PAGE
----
Find A Grave and My smh Moment

For those who may not know all of the text and internet slang out there (honestly, I have to look most of it up  myself), the term “smh” typically means “shaking my head” and is used when someone finds something so stupid or ridiculous that words don’t do it justice.  Another popular term used for a moment like this is “facepalm” which is well illustrated by the image to the right.

Well, over the past couple of days I have been having what I can’t quite call just a single smh or facepalm moment, but perhaps an overall revelation that has made me feel pretty much exactly like Bill Cosby does in this picture.

I have been “using” Find A Grave off and on for a few years, but I have to admit that I have never used it very “religiously” because much of what I had found in the few searches I did really wasn’t anything of significance.  For most of my relatives, I was finding just basic memorials that had no real information, or only had information that I had already proven through pretty exhaustive research.  So I never spent much time on the site.  I created a profile a few months ago with the intention of trying to give back and fulfill some local requests here in Florida, but even that never really materialized.

That view of Find A Grave dramatically changed this week.

On a whim this week, I started to seriously use the website.  I requested the transfer of several family members’ memorials to me for management; I started uploading the gravestone pictures that I have in my picture library; I made numerous editing suggestions to memorials, and what really led to my facepalm was I did a few searches that I had never tried before.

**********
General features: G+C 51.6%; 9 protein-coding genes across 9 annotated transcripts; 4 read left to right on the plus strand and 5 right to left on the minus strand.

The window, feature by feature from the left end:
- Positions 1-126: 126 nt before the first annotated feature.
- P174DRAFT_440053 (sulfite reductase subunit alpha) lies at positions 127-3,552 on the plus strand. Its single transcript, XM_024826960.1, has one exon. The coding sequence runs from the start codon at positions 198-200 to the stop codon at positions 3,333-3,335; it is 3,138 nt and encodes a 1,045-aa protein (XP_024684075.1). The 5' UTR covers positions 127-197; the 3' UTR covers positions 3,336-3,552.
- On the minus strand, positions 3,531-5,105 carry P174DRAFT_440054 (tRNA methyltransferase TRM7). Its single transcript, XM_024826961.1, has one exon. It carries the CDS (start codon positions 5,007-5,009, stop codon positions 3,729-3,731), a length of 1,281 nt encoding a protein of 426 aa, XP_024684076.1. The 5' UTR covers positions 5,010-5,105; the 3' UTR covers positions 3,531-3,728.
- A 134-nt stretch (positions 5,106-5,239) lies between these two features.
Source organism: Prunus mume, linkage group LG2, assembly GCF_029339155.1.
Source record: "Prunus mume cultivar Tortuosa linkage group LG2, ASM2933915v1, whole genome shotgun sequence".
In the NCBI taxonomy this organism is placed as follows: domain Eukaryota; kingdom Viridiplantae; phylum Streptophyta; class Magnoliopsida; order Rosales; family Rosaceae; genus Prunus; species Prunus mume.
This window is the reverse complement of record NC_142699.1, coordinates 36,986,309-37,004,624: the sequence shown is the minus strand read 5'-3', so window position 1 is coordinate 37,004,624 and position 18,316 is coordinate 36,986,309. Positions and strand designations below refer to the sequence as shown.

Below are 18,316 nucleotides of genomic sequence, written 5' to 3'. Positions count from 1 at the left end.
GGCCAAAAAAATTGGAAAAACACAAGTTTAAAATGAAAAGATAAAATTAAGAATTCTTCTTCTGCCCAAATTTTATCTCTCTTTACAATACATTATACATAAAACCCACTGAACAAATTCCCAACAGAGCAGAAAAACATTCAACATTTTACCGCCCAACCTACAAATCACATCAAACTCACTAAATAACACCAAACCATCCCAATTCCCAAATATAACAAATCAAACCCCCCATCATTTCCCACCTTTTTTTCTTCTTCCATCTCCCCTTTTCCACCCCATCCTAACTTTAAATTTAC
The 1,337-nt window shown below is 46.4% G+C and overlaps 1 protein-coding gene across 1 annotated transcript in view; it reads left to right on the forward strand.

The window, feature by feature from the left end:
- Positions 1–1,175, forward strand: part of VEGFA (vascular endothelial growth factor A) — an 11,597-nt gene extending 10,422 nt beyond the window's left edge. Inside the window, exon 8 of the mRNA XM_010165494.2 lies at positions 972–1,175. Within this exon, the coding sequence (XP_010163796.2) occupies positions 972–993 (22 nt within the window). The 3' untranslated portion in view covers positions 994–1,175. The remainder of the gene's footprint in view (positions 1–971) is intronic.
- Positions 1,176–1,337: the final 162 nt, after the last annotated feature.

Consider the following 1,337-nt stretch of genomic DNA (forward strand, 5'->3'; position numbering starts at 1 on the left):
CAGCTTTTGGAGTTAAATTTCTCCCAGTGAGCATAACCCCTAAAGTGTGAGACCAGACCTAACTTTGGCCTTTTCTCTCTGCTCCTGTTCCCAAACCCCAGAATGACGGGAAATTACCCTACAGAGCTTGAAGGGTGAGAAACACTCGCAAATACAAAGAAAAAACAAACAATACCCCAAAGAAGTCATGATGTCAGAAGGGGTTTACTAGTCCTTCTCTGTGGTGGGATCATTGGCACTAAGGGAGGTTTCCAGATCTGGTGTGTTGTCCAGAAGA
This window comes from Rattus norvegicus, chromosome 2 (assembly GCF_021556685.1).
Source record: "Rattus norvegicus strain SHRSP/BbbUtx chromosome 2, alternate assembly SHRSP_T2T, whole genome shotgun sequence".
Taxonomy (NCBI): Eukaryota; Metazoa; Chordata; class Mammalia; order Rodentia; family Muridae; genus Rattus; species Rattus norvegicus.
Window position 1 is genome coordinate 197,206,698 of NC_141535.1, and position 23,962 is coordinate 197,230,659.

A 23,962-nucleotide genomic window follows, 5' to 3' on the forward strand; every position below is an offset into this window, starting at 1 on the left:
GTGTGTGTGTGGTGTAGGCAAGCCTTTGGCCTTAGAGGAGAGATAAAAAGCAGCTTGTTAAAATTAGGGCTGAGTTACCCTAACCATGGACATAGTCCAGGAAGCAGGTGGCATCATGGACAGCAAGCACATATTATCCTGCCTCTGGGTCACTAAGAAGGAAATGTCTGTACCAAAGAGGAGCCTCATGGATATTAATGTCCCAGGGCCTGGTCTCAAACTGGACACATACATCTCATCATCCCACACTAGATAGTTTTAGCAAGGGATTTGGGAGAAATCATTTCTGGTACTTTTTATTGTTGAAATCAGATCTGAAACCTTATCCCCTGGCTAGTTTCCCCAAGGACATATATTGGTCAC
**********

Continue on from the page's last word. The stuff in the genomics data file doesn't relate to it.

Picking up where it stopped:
Viola!

All of a sudden, I started to stumble across information that I had not found anywhere else!  I was finding references to maiden names for female ancestors.  I found names of parents that had completely and totally eluded me up to this point on my lesser-researched lines.

Why had I not done this sooner?!?!?!

I find myself sitting here now looking at the 5 elements of the GPS, and I am staring at #1 (Reasonably exhaustive research).  I now realize that I have been overlooking what should have been a very basic research item!

If you haven’t used Find A Grave in a while, or you don’t contribute to it much, I sincerely urge you to go back to the site and dive in.  What you find may help you out, but probably more importantly, what you can contribute may help out someone like me who just hadn’t been looking closely until now.

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